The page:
Discussion in 'Mapping Questions & Discussion' started by Arhurt, Aug 28, 2008.
Working on new car model.
Rough idea for a payload point I think would be fun to defend.
looks very similar to upward A
rough first draft of a neutral ctf map's midpoint, i plan on making the whole map's "flow" kind of a very vertically squished "v" shape
I've been slowly working on some more vehicle models
Emphasis on the word slowly
Another almost finished model!
Helltrain might be 3d this year>>>?????????
and not ctf
By golly he dun did it. exported map geometry and textures to blender. the mad lad
New version of helltrain almost done!
It's a new gamemode called "capture the points" >:]
mmmmmmm the shadow from that bridge
I and a friend have been writing a game engine from scratch (except openGL/SDL2) since late August and it's pretty cool. The architecture draws heavy inspiration from the Source engine, with simplification of all aspects to reduce the amount of bullshit (and the toll on our sanity).
The above picture is just it rendering a model of mine which is half a year old, but behind that model is a proper entity. The entity system utilizes C++ runtime polymorphism and a preprocessor trick to register entities automatically. Here, the entity "prop" derives from the base, specifies its own model and material, and renders them. The entities are read from the map file, which is a text file that specifies their key-value pairs. Some may be left out, and the entity implementation has the opportunity to set defaults.
Materials also have their suck stripped - they just specify which GLSL shaders they use, and then key-value pairs such as diffuse red.tga. The GLSL shader will then specify a uniform sampler2D map_diffuse and be able to use that sampler to access the pixels loaded from the texture red.tga. I'm super proud of this system.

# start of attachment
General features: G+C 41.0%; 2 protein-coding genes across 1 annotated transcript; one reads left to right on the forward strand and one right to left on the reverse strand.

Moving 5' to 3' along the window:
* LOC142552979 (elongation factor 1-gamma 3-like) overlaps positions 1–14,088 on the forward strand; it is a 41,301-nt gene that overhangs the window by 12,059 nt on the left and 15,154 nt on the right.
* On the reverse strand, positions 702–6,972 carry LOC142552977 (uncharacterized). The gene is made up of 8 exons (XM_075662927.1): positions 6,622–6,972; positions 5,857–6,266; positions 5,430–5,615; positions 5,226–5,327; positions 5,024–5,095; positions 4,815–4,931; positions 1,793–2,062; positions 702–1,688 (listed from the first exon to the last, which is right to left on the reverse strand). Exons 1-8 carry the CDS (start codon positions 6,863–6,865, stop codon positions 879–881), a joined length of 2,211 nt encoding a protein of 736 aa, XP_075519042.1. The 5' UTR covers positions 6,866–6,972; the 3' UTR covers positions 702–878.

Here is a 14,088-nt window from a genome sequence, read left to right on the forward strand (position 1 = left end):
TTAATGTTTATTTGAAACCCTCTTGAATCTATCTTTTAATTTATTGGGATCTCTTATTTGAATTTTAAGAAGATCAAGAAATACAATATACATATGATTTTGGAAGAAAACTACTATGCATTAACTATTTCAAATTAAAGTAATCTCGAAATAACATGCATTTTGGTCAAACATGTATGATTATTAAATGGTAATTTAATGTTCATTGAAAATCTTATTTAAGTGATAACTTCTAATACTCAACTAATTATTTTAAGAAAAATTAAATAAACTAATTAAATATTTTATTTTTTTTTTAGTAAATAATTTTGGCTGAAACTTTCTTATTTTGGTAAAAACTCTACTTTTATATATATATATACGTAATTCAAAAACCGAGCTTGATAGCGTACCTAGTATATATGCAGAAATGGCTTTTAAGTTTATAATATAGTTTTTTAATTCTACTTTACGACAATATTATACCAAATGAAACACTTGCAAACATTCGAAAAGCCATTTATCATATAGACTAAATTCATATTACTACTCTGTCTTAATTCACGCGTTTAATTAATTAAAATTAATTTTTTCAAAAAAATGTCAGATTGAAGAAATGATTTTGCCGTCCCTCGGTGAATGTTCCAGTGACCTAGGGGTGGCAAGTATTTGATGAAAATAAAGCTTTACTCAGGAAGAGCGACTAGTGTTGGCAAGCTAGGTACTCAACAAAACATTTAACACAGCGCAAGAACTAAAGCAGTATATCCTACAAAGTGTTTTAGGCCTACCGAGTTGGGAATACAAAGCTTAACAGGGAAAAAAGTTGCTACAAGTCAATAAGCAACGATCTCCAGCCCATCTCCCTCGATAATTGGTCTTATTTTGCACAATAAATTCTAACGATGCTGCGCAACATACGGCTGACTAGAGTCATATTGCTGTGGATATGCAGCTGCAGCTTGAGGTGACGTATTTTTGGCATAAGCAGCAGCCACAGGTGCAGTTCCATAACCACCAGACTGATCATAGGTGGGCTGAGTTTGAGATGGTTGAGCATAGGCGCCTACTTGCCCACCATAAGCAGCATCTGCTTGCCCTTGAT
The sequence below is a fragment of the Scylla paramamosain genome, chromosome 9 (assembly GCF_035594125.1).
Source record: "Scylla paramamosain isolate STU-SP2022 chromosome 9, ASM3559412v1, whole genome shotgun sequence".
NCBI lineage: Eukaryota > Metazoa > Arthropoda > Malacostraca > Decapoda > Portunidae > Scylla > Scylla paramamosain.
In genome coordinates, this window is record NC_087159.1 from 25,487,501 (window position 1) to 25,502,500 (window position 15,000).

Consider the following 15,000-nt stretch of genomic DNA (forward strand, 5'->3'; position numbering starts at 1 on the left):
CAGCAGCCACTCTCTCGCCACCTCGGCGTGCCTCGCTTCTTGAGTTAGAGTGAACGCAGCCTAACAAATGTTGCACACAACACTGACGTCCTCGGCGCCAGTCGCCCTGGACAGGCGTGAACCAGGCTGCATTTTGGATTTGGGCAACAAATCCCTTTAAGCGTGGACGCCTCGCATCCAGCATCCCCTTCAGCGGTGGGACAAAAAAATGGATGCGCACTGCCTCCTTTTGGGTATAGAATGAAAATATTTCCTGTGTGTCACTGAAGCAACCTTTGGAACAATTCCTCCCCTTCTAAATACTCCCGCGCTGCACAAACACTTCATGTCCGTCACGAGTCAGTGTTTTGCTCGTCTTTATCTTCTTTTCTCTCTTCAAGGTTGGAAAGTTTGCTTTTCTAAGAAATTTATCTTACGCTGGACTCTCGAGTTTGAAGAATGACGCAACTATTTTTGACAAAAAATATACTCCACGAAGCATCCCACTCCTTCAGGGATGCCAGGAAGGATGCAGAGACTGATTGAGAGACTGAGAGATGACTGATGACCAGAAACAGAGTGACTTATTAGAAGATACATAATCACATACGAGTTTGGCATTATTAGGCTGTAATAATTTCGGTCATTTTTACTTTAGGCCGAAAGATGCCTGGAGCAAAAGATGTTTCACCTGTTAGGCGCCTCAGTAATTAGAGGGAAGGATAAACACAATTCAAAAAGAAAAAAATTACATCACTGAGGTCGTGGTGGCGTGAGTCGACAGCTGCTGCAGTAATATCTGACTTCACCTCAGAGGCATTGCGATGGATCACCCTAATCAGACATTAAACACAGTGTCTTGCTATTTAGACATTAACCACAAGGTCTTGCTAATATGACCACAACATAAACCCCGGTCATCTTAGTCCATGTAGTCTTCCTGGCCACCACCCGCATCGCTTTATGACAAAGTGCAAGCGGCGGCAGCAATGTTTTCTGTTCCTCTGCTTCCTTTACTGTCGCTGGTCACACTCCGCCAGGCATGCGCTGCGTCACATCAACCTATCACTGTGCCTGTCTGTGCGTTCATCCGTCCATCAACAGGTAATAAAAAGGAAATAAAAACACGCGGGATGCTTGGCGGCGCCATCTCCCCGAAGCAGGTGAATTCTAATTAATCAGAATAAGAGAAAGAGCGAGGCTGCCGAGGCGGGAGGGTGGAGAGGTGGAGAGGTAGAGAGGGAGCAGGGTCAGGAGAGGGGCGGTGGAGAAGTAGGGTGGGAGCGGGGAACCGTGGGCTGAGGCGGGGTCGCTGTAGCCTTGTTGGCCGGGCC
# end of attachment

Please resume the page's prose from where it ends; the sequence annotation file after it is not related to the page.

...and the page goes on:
Resources, e.g. textures, materials, shaders, and models, are cached by their name so the engine doesn't load the same thing twice if different things reference them.
Also, it obviously can't be shown with a screenshot, but all interaction with the engine is done via text commands, which are each mapped to their handlers. A handler gets the array of arguments and a flag for whether it was a press or release (no distiction between "usual commands" and "press/release commands" as in Source -- all of them can be pressed or released). Keys are bound to commands (yes, there's a command for that, and the engine runs the script at startup). Also, it's designed in such a way that when you're just pressing buttons in runtime, no text operation or copying goes on - the keys are mapped to the efficient representation.
Sorry for a barely related image and a wall of text, but again, I'm super proud of all of this, and wanted to share it. You can observe it on GitHub I guess, but we do treat that repo as a personal one, which it is. (I do with the master branch what my heart desires.) Also, it doesn't have the model or textures.
Going to have a play test next week-ish for ctp_helltrain! Its like a mixture of player destruction and ctf and deathmatch. Kills result in points for your team instantly, and the first team to 400 wins. The intel can steal points like on asteroid [up to 100] to make infiltration incorporated into deathmatch. The layout got cleaned up to make navigation easier but it will probably change some more.
A final part of level on my payload map, finally textured the whole thing. It remains only to make a background on the entire map, which is a ton of work, and to think through everything in more detail, rethink on some points.
Making some (slow) progress on this map.
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